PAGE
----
Author Topic: The Passive Way  (Read 3956 times)

lostmonkey007

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The Passive Way
« on: January 31, 2018, 09:54:29 PM »
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« Last Edit: February 16, 2018, 11:07:59 AM by lostmonkey007 »

SeattleCPA

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Re: The Passive Way
« Reply #1 on: February 01, 2018, 01:58:54 PM »
https://www.bloomberg.com/gadfly/articles/2018-01-30/wall-street-can-t-hold-back-vanguard-s-low-fee-ocean

Loved this article talking about the course Jack Bogle was able to put Vanguard on decades ago in order to now become the #2 money manager in the world (watch out BlackRock). 

About a year ago, I went through a massive simplification such that all I now hold are:
+  VTSAX
+  FSTVX (Fidelity's VTSAX equivalent.  I didn't want to sell my existing brokerage holdings at Fidelity and trigger capital gain taxes)
+  My company 401k's S&P 500 index fund

All have .04% or 0.05% expense ratios.  I've truly bought into Bogle's mantra that “you get what you don’t pay for.”

That's a pretty high standard deviation you're accepting. I think Jack would say dial down the risk a bit.

ysette9

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Re: The Passive Way
« Reply #2 on: February 01, 2018, 07:15:10 PM »
If you have considered the implications of being 100% stocks and are comfortable with riding them down when the market corrects without panicking, then I say more power to you. I am 36 and about 95% stocks. My plan is to eventually do a sort of reverse glide path at FIRE to help shield against sequence of returns risk when living off of my portfolio. Not sure when to implement that though. For now, stocks is where it’s at!

ysette9

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Re: The Passive Way
« Reply #3 on: February 01, 2018, 07:18:19 PM »
And I agree with you that the article was good. I love what Vanguard is doing.

ysette9

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Re: The Passive Way
« Reply #4 on: February 02, 2018, 07:16:15 AM »
 Good read. I’ve wondered about reducing equity exposure now, but I think I need to read more and think more about it before doing anything. I want to make sure it isn’t influenced by the “The top is in!/ the market is overpriced” threads and venture into market timing.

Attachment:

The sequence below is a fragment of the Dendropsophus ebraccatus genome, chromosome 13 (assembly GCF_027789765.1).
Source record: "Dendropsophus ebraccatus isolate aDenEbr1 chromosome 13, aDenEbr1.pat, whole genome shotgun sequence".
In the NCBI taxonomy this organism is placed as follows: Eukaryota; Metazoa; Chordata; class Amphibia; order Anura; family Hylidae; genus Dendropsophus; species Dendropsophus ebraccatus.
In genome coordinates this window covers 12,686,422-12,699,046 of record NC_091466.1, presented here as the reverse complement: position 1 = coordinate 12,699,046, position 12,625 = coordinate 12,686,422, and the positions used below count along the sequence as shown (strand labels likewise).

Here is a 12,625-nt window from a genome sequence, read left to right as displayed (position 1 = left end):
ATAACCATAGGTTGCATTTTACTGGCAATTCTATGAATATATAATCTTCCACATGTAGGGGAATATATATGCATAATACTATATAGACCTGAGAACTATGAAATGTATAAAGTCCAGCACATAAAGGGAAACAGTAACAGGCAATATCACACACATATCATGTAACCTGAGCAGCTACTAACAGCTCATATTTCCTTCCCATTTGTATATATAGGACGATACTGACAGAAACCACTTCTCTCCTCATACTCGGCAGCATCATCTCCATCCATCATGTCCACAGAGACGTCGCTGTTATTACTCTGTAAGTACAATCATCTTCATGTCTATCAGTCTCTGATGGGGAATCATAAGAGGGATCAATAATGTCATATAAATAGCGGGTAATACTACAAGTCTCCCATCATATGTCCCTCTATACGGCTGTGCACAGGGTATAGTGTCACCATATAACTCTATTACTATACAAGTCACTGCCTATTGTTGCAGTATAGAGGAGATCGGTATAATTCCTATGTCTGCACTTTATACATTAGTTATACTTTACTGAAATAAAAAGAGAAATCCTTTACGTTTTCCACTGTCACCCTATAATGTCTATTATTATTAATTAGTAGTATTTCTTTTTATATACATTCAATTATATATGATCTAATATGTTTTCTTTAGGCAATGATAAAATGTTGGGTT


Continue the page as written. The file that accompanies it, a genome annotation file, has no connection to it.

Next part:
The thing with a ten-year V-curve in the accumulation phase doesn’t seem to line up with a FIRE-ee who may only be in the accumulation phase for 15 years total. Doesn’t that seem too conservative? When are you thinking of bumping up the bonds? I’m curious what the rest of the community thinks as well. I expect we are 3-4 years our from FIRE if the market doesn’t go to hell in a handbasket in the interim.

SeattleCPA

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Re: The Passive Way
« Reply #5 on: February 02, 2018, 11:26:21 AM »
Good read. I’ve wondered about reducing equity exposure now, but I think I need to read more and think more about it before doing anything. I want to make sure it isn’t influenced by the “The top is in!/ the market is overpriced” threads and venture into market timing.

The thing with a ten-year V-curve in the accumulation phase doesn’t seem to line up with a FIRE-ee who may only be in the accumulation phase for 15 years total. Doesn’t that seem too conservative? When are you thinking of bumping up the bonds? I’m curious what the rest of the community thinks as well. I expect we are 3-4 years our from FIRE if the market doesn’t go to hell in a handbasket in the interim.

This is definitely more geared towards the Boglelheads crowd (work till my late 50s/early 60s?!?!?!). Definitely need to calibrate it to serve our FIRE purposes :-) 

All of our circumstances are somewhat unique.  Single, coupled or with kids.  Ability to jump back into an income-earning capacity due to unforeseen circumstances.  How one's FIRE funds are allocated (I'm 100% VTSAX at the moment at age 27) and how accessible they are in the immediate, medium and long terms (i.e. taxable brokerage vs. Roth IRA vs. tIRA vs. company 401k, etc.).  Need to play with all of these elements and factor in the Retirement Date and Sequence of Returns risks discussed in above article. 

Fun, fun stuff...